It's sometimes said that Freud took Jewish mysticism and universalized or secularized it. Is that true in any way of Spinoza?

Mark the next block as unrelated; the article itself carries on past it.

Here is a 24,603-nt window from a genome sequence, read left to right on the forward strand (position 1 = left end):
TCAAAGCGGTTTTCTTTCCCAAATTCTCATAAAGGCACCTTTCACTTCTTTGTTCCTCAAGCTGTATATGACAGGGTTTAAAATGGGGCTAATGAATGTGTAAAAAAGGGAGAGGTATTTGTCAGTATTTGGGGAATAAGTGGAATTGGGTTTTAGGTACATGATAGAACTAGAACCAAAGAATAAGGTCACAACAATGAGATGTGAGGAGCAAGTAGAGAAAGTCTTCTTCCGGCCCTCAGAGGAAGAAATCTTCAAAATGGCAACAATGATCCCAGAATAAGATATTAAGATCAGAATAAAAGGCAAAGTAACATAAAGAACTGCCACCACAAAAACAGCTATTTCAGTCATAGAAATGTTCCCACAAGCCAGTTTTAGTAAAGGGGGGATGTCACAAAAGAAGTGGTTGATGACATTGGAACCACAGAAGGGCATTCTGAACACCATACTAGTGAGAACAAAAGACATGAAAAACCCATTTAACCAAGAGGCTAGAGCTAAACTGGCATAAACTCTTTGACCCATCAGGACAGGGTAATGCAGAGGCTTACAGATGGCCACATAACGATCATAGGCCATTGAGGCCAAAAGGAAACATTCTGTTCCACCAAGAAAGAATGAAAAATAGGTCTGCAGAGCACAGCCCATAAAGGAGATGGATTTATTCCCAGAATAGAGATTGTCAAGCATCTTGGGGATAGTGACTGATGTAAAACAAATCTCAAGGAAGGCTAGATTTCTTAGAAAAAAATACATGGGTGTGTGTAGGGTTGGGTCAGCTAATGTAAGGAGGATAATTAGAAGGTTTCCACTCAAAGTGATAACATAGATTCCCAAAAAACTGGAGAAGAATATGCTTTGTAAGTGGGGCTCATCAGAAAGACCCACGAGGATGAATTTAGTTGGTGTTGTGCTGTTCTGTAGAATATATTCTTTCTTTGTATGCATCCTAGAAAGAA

Yes, I think a strong case could be made. There are these two, very different scholarly traditions in Judaism, the mystical and the Talmudic. And in Amsterdam, the mystical tradition—kabbalah—was very, very important. At least two of the three major rabbis in Amsterdam in Spinoza's time were kabbalists. In the Tractatus Spinoza indicates that he knows the kabbalah and doesn't think much of it. But there are certain preoccupations—why is there something rather than nothing; the meaning of suffering—that are the two ultimate mysteries that kabbalah wrestles with. And Spinoza wrestles with them as well. Also, the Platonic spirit of Spinoza may have been transferred to him by way of kabbalah. Maimonides is Aristotelean, and Jewish philosophy, to the extent that it was anything, was Aristotelean following him. In the 17th century, what they're rebelling against is Aristotle. But Plato is very much in the air in kabbalah. It's much more a mathematic model. You understand something by grasping the abstractions that it realizes. And there's really a return to Platonism, not explicitly, but implicitly, in Spinoza. Rebecca Goldstein NEXTBOOK FEATURE: INTERVIEW